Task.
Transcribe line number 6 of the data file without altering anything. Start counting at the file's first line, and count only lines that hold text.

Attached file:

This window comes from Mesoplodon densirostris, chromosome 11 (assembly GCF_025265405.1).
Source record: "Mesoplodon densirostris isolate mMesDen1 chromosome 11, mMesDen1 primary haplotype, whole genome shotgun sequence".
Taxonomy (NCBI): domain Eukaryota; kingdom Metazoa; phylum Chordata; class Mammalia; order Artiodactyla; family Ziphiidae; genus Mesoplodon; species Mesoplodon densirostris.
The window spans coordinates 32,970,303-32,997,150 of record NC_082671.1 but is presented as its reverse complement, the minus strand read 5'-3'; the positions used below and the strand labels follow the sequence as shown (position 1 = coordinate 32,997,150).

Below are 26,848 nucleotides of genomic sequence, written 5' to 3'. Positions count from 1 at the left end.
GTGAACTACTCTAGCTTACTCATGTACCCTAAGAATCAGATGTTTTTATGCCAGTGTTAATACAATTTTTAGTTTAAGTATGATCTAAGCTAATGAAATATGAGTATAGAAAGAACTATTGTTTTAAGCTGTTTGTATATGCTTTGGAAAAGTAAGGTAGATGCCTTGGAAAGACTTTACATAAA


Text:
GTGAACTACTCTAGCTTACTCATGTACCCTAAGAATCAGATGTTTTTATGCCAGTGTTAATACAATTTTTAGTTTAAGTATGATCTAAGCTAATGAAATATGAGTATAGAAAGAACTATTGTTTTAAGCTGTTTGTATATGCTTTGGAAAAGTAAGGTAGATGCCTTGGAAAGACTTTACATAAA